It’s taken longer than he’s expected, a maddening process going on over two months, but Clayton Kershaw finally sees the light end of his tunnel. The left-hander, on the injured list since July 7 with elbow inflammation, will start Monday against the Arizona Diamondbacks at Dodger Stadium.
“I feel like I’ve spent the past two months trying to get healthy,” Kershaw said. “Now I’ve got four or five days to learn how to pitch again. Hopefully it’s enough time.”
Kershaw’s impending comeback is slated to follow Tony Gonsolin’s activation and start Thursday. With their returns, the Dodgers hope Wednesday’s 5-4 loss to the St. Louis Cardinals marked the final time they won’t have one of their top five starting pitchers appear in a game this season after falling two games behind the San Francisco Giants in the National League West with 22 games remaining.
“It’s going to be a huge boost,” Dodgers manager Dave Roberts said.
Mitch White was given the start Wednesday — after the Dodgers used nine relievers in a bullpen game Tuesday — and surrendered four runs across five innings in his fourth start of the season. That was enough run support for 40-year-old Adam Wainwright, who continued his elite season by stifling the Dodgers’ scuffling offense into the ninth inning.
The Dodgers have scored fewer than five runs in five of their 12 games since Mookie Betts came off the injured list Aug. 26 to give them their full assortment of regulars. They’ve tallied more than five runs just three times since a 14-run explosion Aug. 15, an unforeseen cold spell for a club with All-Stars up and down its lineup.
“It’s definitely been inconsistent,” Dodgers first baseman Max Muncy said. “Pitchers come out and they give us their best. We really haven’t been giving our best back at them.
“That’s just one of those things where we have the talent and we’re just not putting it together. We really haven’t been able to do it all year. I think if you ask anyone on this team, they’ll tell you that we’ve really sucked on the offensive side.”
Los Angeles, without Justin Turner (rest), seemed poised to give White a comfortable cushion in the first inning when Muncy and Betts delivered back-to-back singles before Corey Seager stroked a double. Muncy scored on Seager’s line drive, but Betts was thrown out at home for the inning’s second out.
Wainwright then retired 15 straight Dodgers before Muncy connected on a solo home run in the sixth inning. The Cardinals (70-68) were leading by then after scoring three runs in the first inning and one in the fourth behind Yadier Molina.
The 39-year-old catcher cracked a hanging slider off White for a two-run home run in the first. In the fourth, he singled, took second on an error, advanced to third base on a wild pitch and scored on Edmundo Sosa’s single.
Wainwright had retired 22 of 23 batters entering the ninth when the Dodgers (88-52) finally applied some pressure. Trea Turner and Betts singled before Seager lined an RBI double on Wainwright’s 104th pitch to chase him. Giovanny Gallegos then surrendered a sacrifice fly to Will Smith that cut the Cardinals’ lead to one before Chris Taylor struck out to end the Dodgers’ last-second gasp.
“Clearly, the last 30 days, we just haven’t been ourselves,” Roberts said. “The pitching and defense have really allowed us to win a lot of ballgames so there’s going to come a time where the offense has to pick up some slack too.”
The Dodgers, as a result, will enter Thursday’s series finale two games behind the Giants leaning on Gonsolin to rebound. Gonsolin’s insertion will push back Julio Urías, previously listed as the starter Thursday, to Friday against the San Diego Padres.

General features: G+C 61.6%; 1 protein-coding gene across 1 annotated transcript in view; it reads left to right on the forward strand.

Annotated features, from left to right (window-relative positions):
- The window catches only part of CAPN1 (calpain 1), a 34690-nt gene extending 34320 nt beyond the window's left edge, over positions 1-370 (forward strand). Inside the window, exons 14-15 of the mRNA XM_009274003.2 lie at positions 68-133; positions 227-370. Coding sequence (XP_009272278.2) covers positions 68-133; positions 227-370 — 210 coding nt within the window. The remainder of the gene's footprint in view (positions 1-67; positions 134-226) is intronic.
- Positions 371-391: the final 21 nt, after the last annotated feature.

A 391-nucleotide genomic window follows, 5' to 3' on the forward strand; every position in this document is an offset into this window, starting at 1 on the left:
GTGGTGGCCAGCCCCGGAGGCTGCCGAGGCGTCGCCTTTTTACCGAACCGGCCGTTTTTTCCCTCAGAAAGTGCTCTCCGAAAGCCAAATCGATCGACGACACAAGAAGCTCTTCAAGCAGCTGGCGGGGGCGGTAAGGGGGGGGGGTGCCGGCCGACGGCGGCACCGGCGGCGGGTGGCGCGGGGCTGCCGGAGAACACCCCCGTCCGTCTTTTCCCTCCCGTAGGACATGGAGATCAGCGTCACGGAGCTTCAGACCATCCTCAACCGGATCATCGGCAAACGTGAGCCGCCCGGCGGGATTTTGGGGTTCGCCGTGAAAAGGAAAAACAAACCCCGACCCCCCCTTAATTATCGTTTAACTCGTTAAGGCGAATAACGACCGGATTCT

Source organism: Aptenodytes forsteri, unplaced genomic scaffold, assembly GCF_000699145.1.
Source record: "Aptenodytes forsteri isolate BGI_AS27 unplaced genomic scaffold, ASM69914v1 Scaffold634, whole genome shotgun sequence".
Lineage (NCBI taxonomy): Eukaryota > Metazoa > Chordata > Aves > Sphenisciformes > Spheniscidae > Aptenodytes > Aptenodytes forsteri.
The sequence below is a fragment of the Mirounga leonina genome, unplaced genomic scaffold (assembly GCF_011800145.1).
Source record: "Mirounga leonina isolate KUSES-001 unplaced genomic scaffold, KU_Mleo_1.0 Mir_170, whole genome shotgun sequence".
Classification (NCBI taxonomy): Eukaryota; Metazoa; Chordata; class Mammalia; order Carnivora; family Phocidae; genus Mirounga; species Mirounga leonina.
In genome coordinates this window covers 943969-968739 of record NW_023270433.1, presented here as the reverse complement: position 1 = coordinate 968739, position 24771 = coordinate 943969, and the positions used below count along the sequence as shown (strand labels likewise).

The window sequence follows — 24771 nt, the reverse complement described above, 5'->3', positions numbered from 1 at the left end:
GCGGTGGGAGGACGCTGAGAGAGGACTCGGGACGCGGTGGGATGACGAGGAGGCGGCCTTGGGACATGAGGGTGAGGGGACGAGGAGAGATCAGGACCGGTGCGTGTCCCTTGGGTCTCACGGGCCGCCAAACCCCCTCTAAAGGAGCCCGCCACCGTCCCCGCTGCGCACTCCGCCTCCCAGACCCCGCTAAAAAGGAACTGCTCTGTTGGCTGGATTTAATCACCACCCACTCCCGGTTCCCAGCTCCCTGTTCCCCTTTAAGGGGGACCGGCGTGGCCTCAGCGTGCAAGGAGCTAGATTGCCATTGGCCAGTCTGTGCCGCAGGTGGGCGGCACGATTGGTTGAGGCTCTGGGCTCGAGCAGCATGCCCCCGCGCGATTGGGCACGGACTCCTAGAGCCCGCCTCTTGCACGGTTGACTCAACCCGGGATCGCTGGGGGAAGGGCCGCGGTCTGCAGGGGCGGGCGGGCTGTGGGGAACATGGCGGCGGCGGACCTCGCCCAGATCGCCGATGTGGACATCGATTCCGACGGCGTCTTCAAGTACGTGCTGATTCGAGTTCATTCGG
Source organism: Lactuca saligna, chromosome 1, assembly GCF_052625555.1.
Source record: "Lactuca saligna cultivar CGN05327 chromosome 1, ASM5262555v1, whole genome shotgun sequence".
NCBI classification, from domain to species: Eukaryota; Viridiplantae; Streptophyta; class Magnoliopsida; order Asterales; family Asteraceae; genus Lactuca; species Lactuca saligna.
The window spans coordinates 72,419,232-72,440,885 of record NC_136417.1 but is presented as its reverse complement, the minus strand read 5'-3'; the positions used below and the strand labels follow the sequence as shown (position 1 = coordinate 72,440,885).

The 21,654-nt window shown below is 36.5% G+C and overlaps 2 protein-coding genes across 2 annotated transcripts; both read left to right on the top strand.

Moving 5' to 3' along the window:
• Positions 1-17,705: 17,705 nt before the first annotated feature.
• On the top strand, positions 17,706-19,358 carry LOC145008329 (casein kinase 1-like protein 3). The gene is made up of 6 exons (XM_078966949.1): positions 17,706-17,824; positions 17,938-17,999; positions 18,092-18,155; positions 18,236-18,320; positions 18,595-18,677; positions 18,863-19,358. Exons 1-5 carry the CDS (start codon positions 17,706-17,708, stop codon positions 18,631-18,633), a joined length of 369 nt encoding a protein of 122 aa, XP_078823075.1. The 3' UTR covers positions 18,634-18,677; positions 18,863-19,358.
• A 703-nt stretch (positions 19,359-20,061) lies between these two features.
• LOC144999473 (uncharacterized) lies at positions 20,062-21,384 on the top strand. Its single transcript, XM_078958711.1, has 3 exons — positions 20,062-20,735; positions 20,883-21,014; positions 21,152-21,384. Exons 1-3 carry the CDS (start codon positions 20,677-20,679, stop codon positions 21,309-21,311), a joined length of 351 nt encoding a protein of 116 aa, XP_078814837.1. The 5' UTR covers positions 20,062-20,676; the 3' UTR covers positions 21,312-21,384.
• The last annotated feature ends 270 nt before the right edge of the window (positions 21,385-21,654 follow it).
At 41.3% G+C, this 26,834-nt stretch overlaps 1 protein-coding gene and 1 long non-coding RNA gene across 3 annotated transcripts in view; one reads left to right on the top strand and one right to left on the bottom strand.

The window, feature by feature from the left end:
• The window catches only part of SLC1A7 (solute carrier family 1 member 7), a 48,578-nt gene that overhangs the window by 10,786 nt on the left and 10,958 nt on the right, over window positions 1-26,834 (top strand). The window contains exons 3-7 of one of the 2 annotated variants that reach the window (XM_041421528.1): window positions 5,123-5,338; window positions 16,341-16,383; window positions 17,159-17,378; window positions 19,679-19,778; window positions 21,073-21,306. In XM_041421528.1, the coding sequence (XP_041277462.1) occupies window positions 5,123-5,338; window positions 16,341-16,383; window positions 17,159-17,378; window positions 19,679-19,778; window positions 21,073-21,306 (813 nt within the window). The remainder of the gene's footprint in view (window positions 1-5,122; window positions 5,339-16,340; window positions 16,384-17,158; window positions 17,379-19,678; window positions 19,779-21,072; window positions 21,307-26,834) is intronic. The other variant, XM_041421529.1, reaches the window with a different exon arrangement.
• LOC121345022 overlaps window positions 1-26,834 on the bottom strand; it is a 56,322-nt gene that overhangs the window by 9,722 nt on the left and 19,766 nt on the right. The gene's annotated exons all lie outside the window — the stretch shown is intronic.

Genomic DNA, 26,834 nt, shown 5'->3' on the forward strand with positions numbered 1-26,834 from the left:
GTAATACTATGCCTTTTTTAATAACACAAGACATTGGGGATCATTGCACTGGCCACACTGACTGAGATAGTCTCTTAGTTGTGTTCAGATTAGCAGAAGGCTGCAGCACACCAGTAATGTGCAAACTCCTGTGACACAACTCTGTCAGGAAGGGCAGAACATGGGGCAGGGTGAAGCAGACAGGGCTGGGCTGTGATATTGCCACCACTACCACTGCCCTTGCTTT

Gonsolin, a 27-year-old right-hander, has been on the injured list since July 31 with shoulder inflammation. He threw 41 pitches over 21/3 innings on rehab assignment with single-A Rancho Cucamonga on Saturday. He has a 2.78 ERA in 10 games (nine starts) this season.
Kershaw last pitched for the Dodgers on July 3, a rain-delay-shortened four-inning outing against the Washington Nationals. He was expected to return in early August, but he suffered a setback after throwing a three-inning simulated game in San Francisco on July 27.
The delay prompted uncertainty about his postseason status and whether he would return in time to assume a starter’s workload in October. But his second attempt to return hasn’t encountered any roadblocks, giving him a chance to return as a starter, not a reliever.
He checked the final box Tuesday when he threw 49 pitches over three innings on rehab assignment with triple-A Oklahoma City. Roberts said four innings and/or 60 pitches is the target Monday. Kershaw could make up to three more starts before the end of the regular season.
“Being hurt’s no fun,” Kershaw, 33, said. “I’ve said that before and then realizing the team that we have and the opportunity we have, from being around a little bit, you understand that you don’t really get this opportunity very much. So, I just wanted to be a part. I want to be a part of it however I can be.”
There’s a chance Kershaw won’t be a part of the Dodgers beyond 2021. The three-time Cy Young Award winner’s contract expires after the season. He acknowledged that he’s thought about his impending free agency and the possibility that his time in Los Angeles could be over soon.
“I can honestly say I have no idea what’s going to happen,” Kershaw said. “I really have no idea. So, I’m excited to pitch for now and I’m excited to pitch in the playoffs again. It’s something I don’t want to take for granted and I’ll figure it out from there.”
All he’s wanted for the last two months is a chance to help the Dodgers win another World Series.
He’ll finally get it starting Monday as the Dodgers’ starting rotation finally rounds into form with the division in the balance and time running out.
This story originally appeared in Los Angeles Times.